Local man battles for broadband for his neighborhood

A Bath Twp. man and his neighbors are among the 9 percent of Ohio residents who are unable to access adequate broadband internet service because they are located in rural or isolated areas.

Richard Malogorski’s vintage photography hobby and the current state of technology are colliding, and for him it’s not in a good way.

Malogorski wants to be able to show photos and videos of his work to the world online, but he has been struggling to get reliable broadband internet service for himself and his neighbors for years.

“I can’t figure out why we’re living in this hub of technology for the Midwest — Wright-Patt is the most important employer around here, so it’s very technically oriented. It doesn’t make any sense that we don’t have it,” said Malogorski, who lives on Ohio 4 between Upper Valley Road and Bath Road.

“Wright-Patterson Air Force Base is right beyond the treeline across the four-lane highway,” he said as he stood in his front yard pointing to the base, then the utility pole on his property, with AT&T and Time Warner Cable lines clearly visible above him.

He estimates that there are 20 homes, businesses, and one church — in a horseshoe pattern — in this broadband dead zone.

Nine percent of Ohio households do not have access to low-tier broadband, and less than 2 percent have no broadband access at all, according to Lindsay Shanahan, executive director of Connect Ohio, a Columbus-based nonprofit that works to get broadband access to unserved and underserved households.

“They are falling on the wrong side of the digital divide,” Shanahan said.

Tammy Keeton, who lives on Upper Valley Road, is one of Malogorski’s neighbors struggling without broadband. She said the biggest impact has been on her son, who is in high school.

“I hate it that my son is so far behind most kids as far as knowing how to work the computer,” she said. “I blame that on the lack of internet service.”

Keeton currently pays $50 a month for a Verizon hotspot with 5 gigabits of data.

“My son uses that within 10 days, so the rest of the month we don’t have internet. It’s just awful,” she said.

Malogorski said he ramped up his fight for broadband for his neighborhood eight years ago.

“That’s when Time Warner came in here and surrounded us. I was very frustrated going through all these different modems and trying to get internet,” Malogorski said.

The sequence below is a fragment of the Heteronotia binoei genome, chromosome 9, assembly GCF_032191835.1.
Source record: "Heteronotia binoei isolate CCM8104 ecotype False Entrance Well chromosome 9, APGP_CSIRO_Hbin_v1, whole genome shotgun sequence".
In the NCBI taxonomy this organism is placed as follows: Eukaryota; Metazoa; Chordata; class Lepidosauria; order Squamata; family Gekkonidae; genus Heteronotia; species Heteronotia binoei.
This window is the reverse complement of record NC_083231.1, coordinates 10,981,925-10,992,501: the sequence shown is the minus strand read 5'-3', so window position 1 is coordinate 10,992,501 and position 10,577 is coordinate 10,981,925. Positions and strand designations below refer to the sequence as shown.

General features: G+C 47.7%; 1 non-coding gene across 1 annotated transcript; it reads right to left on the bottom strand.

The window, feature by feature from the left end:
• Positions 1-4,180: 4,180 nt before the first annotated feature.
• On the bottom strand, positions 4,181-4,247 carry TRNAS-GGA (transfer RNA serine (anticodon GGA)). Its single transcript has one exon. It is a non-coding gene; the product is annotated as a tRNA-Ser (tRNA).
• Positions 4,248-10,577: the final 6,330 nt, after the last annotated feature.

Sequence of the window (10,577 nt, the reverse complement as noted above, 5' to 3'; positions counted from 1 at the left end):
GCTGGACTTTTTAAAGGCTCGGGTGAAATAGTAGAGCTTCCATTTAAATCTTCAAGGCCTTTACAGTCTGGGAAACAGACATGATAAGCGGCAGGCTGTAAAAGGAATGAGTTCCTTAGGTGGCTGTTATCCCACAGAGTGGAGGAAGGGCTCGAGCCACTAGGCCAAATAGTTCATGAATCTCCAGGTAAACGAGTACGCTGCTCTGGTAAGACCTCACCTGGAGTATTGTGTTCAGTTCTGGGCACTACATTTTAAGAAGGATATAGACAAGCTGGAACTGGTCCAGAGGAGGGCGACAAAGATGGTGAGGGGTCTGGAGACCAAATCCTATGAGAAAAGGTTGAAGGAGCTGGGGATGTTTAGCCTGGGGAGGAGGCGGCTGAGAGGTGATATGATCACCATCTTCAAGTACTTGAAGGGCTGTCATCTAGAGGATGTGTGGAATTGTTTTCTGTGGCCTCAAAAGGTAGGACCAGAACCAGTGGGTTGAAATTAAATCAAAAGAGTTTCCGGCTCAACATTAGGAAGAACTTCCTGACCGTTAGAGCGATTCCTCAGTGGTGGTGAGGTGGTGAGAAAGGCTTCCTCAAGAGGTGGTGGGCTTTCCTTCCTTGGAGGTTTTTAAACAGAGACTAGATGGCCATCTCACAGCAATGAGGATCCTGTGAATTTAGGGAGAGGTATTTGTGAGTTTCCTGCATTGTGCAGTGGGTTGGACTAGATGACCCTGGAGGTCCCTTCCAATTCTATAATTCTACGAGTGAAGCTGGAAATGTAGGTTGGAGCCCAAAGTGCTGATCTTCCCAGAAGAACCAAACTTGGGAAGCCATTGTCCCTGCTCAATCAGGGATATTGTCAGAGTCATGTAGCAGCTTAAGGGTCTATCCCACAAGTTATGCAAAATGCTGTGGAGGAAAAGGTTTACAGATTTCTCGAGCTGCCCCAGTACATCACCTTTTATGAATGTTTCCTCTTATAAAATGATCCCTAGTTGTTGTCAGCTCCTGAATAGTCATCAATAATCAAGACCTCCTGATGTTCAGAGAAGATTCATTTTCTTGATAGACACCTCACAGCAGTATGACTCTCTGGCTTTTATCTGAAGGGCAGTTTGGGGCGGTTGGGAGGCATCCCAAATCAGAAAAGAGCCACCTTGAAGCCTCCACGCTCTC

Time Warner did offer to connect him for an upfront fee of $44,000, or $2,000 a month for three years.

“They want us to pay all the upfront costs, so they can make 100 percent profit instantly,” Malogorski said. “That’s like if McDonald’s built a restaurant and charged the first guy who bought a cheeseburger $750,000 and said you are paying for the entire restaurant, buddy. I wasn’t about to do that.”

Time Warner issued this statement about Malogorski’s broadband battle:

“We did a comprehensive serviceability study to determine the costs to build our network to Mr. Malogorski and presented him with the results. When we are asked to extend out network to new areas, one of the considerations is the potential to serve additional customers. Unfortunately that is not an option in this case.

“The lines close to Mr. Malogorski’s home connect directly to commercial cell towers, and do not contain residential video, Internet or phone services.

“We try to provide our services to as many people as possible, but Mr. Malogorski lives a mile from the nearest residential network access point. If there were any practical way to build our network to his home we would.”

Malogorski said he bounced from Cricket, to Clearwire, to Verizon, before getting an AT&T hotspot about a month ago. He pays $75 a month for 8 gigabits of data. He said it’s the best connection to the internet he has ever had, but it still takes him four hours to upload a four-minute video to YouTube.

Malogorski has taken his plight to Bath Township, the Federal Communications Commission and its Connect America Fund, and Connect Ohio. He said he is getting nowhere.

“Unfortunately, we haven’t been able to secure a solution to address Richard’s service needs at this time. The anticipated revenue from the new subscribers in his area is not sufficient to offset the cost of build out,” said Shanahan, who added that Connect Ohio is still working on the case.

Malogorski said he will continue his push for broadband.

“The internet is basically part of modern life,” he said. “When it started out it was a luxury, but now it’s a necessity.”

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